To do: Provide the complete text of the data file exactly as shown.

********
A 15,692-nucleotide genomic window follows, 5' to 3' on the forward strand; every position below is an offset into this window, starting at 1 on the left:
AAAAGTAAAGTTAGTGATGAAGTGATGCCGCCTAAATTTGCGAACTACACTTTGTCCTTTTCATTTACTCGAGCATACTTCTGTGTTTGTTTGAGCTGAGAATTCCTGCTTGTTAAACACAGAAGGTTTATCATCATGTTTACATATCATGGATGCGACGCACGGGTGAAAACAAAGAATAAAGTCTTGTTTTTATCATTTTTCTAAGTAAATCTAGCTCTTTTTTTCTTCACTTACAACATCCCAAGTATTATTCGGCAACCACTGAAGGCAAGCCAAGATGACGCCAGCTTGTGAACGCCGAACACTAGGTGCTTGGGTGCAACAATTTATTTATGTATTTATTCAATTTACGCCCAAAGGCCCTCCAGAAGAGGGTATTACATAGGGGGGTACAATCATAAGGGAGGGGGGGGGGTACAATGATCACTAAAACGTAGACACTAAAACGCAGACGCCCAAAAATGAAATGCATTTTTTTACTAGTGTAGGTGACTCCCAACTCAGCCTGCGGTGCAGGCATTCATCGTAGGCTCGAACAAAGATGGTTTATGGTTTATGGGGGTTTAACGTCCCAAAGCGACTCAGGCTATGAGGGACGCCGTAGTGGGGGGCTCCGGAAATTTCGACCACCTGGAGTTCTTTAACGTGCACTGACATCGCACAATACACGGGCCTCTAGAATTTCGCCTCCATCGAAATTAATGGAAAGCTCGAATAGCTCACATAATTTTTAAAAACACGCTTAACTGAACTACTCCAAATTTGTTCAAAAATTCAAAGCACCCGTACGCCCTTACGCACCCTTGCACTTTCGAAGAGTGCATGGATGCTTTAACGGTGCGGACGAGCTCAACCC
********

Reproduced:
A 15,692-nucleotide genomic window follows, 5' to 3' on the forward strand; every position below is an offset into this window, starting at 1 on the left:
AAAAGTAAAGTTAGTGATGAAGTGATGCCGCCTAAATTTGCGAACTACACTTTGTCCTTTTCATTTACTCGAGCATACTTCTGTGTTTGTTTGAGCTGAGAATTCCTGCTTGTTAAACACAGAAGGTTTATCATCATGTTTACATATCATGGATGCGACGCACGGGTGAAAACAAAGAATAAAGTCTTGTTTTTATCATTTTTCTAAGTAAATCTAGCTCTTTTTTTCTTCACTTACAACATCCCAAGTATTATTCGGCAACCACTGAAGGCAAGCCAAGATGACGCCAGCTTGTGAACGCCGAACACTAGGTGCTTGGGTGCAACAATTTATTTATGTATTTATTCAATTTACGCCCAAAGGCCCTCCAGAAGAGGGTATTACATAGGGGGGTACAATCATAAGGGAGGGGGGGGGGTACAATGATCACTAAAACGTAGACACTAAAACGCAGACGCCCAAAAATGAAATGCATTTTTTTACTAGTGTAGGTGACTCCCAACTCAGCCTGCGGTGCAGGCATTCATCGTAGGCTCGAACAAAGATGGTTTATGGTTTATGGGGGTTTAACGTCCCAAAGCGACTCAGGCTATGAGGGACGCCGTAGTGGGGGGCTCCGGAAATTTCGACCACCTGGAGTTCTTTAACGTGCACTGACATCGCACAATACACGGGCCTCTAGAATTTCGCCTCCATCGAAATTAATGGAAAGCTCGAATAGCTCACATAATTTTTAAAAACACGCTTAACTGAACTACTCCAAATTTGTTCAAAAATTCAAAGCACCCGTACGCCCTTACGCACCCTTGCACTTTCGAAGAGTGCATGGATGCTTTAACGGTGCGGACGAGCTCAACCC